Perhaps one of the more interesting parts of the story deals with Winter’s meeting with the Lantiman of Sauk, who immediately asks Winter to marry him, which she does. The context is important here—let’s remember that this is being revealed through a children’s book that exists in Miracleman’s reality, and that it is being read to two children at the same time the reader is experiencing it, one a miracle baby herself, the other not. The Lantiman reveals forthwith that Winter is simply the newest in his collection of child-brides, and the reader understands that we are now looking at an alien pedophile, and that he is presented positively in the fictional book.
Oddly enough, Winter and the Lantiman never have physical sex. This fact is not presented in the story, but we know it’s true because the writer points out that Winter is looking for the Qys system–she has not yet met the Qys, the hyper-advanced species that introduced her to sex, at least by Winter’s account in Olympus. It makes sense that the Lantiman’s relationship with his child-brides is not a sexual one in any conventional sense, given that it is not bound by species, and also owing to his gigantic size, which would make sex with Winter (and presumably most or all of his child-brides) nearly impossible anyway.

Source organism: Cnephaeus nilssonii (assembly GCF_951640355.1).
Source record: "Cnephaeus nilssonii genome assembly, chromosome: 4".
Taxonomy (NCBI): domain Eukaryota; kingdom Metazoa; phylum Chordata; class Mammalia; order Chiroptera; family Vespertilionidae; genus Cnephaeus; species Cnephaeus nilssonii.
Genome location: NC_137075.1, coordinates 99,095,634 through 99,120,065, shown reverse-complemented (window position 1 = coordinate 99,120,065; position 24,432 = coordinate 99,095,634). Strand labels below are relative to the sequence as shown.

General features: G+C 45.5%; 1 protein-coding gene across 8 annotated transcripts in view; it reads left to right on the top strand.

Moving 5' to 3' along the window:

So, what is this love the Lantiman has for young girls of every species that compels him to marry them if it isn’t sexual? I reckon it is something akin to the feelings many of Pigtails’ readers feel—it is not conventionally sexual in itself, but it recognizes the holistic beauty of children, which includes their sexuality. It is the timeless fascination that little girls hold for some adult males like myself, the recognition that they are a kind of ideal human. Not that I would ever want to marry a little girl, but for me this blog is analogous to the Lantiman of Sauk’s marriages; it is born out of something that transcends mere beauty or sexuality or any other such physically rooted concept.